While abreaction is largely a response to trauma, the term abreaction is also used in therapy to represent the process that therapists used to desensitize the affected individual from having those automatic reactions to trauma.
Deep hypnosis is one of the ways hypnotherapists use to handle abreaction.
Along with catharsis, abreaction represents the emotional release, and it was first discussed at length on psychoanalysis studies by Sigmund Freud along with Josef Breuer.
These studies and their emphasis on the importance of catharsis through abreaction took place during World Wars I and II, where hypnosis, as well as chemically-induced methods, were employed to initiate abreactions.
Abreaction has since been used as a technique for physical and emotional release in affected individuals.
Uses of abreaction
In therapy, abreaction is employed to allow affected persons to deal with past trauma.
The process presents a state of realization, and though this doesn’t mean resolution of the difficult experiences, the individuals who undergo abreaction are able to cope with the trauma well.
Shaking is one of the signs of abreaction. The other signs include thrashing, burping, or howling. These abreactions often indicate that some real change is taking place.
Hypnotherapists and other professionals are advised not to stop the therapy if the abreactions turn too dramatic because stopping would mean an incomplete release of the pain, and the cause of the emotional pain may not be addressed fully if the process is not completed.
Note that when it comes to ego-state therapy, abreactions are not considered fully therapeutic, but the resolution of the trauma and the resulting abreaction, regarded as therapeutic.
Often, during abreaction, a therapist would have to ask the person being hypnotizes something like ‘how old do you feel?’ and if the age is right (coincides) with the age of the trauma, the therapist will ask the patient about the cause of the abreaction.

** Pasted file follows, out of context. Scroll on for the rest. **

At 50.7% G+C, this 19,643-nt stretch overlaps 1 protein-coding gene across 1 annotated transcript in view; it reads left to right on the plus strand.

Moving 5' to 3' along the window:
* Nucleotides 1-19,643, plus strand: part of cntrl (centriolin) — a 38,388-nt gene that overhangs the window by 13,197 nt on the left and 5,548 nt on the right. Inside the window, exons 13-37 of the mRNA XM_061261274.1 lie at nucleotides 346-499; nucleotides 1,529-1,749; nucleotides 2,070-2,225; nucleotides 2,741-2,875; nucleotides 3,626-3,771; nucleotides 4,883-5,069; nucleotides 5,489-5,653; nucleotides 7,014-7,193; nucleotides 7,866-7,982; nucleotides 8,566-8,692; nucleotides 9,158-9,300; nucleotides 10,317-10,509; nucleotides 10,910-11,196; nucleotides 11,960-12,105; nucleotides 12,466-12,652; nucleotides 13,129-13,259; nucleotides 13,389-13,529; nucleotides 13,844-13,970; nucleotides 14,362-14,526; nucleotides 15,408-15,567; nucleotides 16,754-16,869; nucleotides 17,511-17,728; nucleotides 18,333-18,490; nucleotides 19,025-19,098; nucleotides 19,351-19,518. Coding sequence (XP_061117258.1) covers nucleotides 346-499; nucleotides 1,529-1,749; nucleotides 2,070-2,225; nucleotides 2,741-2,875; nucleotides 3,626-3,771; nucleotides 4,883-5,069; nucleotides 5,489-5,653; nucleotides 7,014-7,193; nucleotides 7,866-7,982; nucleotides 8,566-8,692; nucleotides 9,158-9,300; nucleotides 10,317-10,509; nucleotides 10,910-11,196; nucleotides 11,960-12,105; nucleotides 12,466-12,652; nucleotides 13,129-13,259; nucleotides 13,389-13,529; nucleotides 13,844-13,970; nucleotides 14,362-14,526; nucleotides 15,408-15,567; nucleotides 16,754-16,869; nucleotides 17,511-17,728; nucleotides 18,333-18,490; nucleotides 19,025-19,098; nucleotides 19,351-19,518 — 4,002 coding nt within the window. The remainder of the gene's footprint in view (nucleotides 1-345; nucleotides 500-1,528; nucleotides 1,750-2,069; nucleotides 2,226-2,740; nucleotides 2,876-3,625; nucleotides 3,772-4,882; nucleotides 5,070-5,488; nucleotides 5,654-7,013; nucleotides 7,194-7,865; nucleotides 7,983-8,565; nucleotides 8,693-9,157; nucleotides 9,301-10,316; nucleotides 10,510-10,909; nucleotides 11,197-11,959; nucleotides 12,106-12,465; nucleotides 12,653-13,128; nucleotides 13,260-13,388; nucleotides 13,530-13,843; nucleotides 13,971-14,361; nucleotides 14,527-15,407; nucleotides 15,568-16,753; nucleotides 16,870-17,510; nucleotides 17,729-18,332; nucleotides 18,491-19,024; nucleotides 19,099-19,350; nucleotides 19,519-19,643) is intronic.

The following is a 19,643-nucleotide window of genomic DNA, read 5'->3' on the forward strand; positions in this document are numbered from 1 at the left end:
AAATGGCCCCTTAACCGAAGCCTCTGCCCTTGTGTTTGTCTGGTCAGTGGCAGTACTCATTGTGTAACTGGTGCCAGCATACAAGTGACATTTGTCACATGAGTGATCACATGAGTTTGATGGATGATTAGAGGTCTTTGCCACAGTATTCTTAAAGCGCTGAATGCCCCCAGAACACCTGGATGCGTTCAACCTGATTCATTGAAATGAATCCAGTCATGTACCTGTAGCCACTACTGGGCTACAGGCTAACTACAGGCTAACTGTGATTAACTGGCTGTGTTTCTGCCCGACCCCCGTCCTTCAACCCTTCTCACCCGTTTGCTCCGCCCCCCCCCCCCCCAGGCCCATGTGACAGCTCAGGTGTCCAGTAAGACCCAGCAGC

It’s important to note that the expression, the removal, and the release of the initial trauma will only take place once the initial trauma has been bridged. Once this happens, the therapist can then challenge the cause of the trauma; for example, confronting their tormentor.
Given the complexity of the abreaction process, you should only work with a certified professional if you are using hypnosis to deal with deep-seated emotional trauma.
What to do After an Abreaction?
Therapy is the first after-hypnosis-abreaction step that should be carried out because the person undergoing abreaction feels very vulnerable after.
It’s also important to have a reframing process for the patient’s memory healing. Without reframing of the way the patient feels, the feelings they feel after the release could be replaced by other unwanted emotions and thoughts.
Basically, a lot of care and attention should be provided where hypnosis is used to deal with emotional trauma.
While shaking during hypnosis is not an obvious side effect, it’s common with patients dealing with trauma. The shaking is abreaction, and it represents both an emotional and a physical release. It’s nothing unusual or unheard of.